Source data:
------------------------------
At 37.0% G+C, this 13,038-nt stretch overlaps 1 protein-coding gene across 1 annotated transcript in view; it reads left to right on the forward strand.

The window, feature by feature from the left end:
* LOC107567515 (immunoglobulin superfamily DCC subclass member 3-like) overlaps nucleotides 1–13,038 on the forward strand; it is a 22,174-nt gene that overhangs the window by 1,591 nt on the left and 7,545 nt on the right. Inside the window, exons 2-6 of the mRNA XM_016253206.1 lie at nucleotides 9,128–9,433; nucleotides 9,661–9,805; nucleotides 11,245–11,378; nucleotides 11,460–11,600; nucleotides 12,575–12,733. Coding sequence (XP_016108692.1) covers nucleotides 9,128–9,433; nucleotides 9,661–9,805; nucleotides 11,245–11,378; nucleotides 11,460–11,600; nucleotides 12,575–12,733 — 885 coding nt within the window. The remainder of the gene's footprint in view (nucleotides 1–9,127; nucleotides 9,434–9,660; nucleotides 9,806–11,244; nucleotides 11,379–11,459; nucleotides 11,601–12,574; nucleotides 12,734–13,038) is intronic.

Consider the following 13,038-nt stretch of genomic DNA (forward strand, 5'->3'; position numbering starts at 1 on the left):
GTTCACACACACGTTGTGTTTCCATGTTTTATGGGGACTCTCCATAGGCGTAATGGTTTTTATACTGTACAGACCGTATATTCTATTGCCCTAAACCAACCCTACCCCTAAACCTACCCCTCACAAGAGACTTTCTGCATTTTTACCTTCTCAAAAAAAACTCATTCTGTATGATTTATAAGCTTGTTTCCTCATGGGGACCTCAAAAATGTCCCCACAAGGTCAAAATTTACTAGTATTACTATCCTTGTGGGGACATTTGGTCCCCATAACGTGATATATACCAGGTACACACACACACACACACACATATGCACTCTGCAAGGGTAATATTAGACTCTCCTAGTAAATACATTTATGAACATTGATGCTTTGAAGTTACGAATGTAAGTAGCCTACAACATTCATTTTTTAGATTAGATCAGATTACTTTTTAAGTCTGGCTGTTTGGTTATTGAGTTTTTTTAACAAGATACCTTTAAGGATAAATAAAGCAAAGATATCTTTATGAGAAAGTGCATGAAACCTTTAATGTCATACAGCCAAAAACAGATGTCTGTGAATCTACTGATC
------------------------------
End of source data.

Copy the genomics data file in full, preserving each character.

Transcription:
At 37.0% G+C, this 13,038-nt stretch overlaps 1 protein-coding gene across 1 annotated transcript in view; it reads left to right on the forward strand.

The window, feature by feature from the left end:
* LOC107567515 (immunoglobulin superfamily DCC subclass member 3-like) overlaps nucleotides 1–13,038 on the forward strand; it is a 22,174-nt gene that overhangs the window by 1,591 nt on the left and 7,545 nt on the right. Inside the window, exons 2-6 of the mRNA XM_016253206.1 lie at nucleotides 9,128–9,433; nucleotides 9,661–9,805; nucleotides 11,245–11,378; nucleotides 11,460–11,600; nucleotides 12,575–12,733. Coding sequence (XP_016108692.1) covers nucleotides 9,128–9,433; nucleotides 9,661–9,805; nucleotides 11,245–11,378; nucleotides 11,460–11,600; nucleotides 12,575–12,733 — 885 coding nt within the window. The remainder of the gene's footprint in view (nucleotides 1–9,127; nucleotides 9,434–9,660; nucleotides 9,806–11,244; nucleotides 11,379–11,459; nucleotides 11,601–12,574; nucleotides 12,734–13,038) is intronic.

Consider the following 13,038-nt stretch of genomic DNA (forward strand, 5'->3'; position numbering starts at 1 on the left):
GTTCACACACACGTTGTGTTTCCATGTTTTATGGGGACTCTCCATAGGCGTAATGGTTTTTATACTGTACAGACCGTATATTCTATTGCCCTAAACCAACCCTACCCCTAAACCTACCCCTCACAAGAGACTTTCTGCATTTTTACCTTCTCAAAAAAAACTCATTCTGTATGATTTATAAGCTTGTTTCCTCATGGGGACCTCAAAAATGTCCCCACAAGGTCAAAATTTACTAGTATTACTATCCTTGTGGGGACATTTGGTCCCCATAACGTGATATATACCAGGTACACACACACACACACACACATATGCACTCTGCAAGGGTAATATTAGACTCTCCTAGTAAATACATTTATGAACATTGATGCTTTGAAGTTACGAATGTAAGTAGCCTACAACATTCATTTTTTAGATTAGATCAGATTACTTTTTAAGTCTGGCTGTTTGGTTATTGAGTTTTTTTAACAAGATACCTTTAAGGATAAATAAAGCAAAGATATCTTTATGAGAAAGTGCATGAAACCTTTAATGTCATACAGCCAAAAACAGATGTCTGTGAATCTACTGATC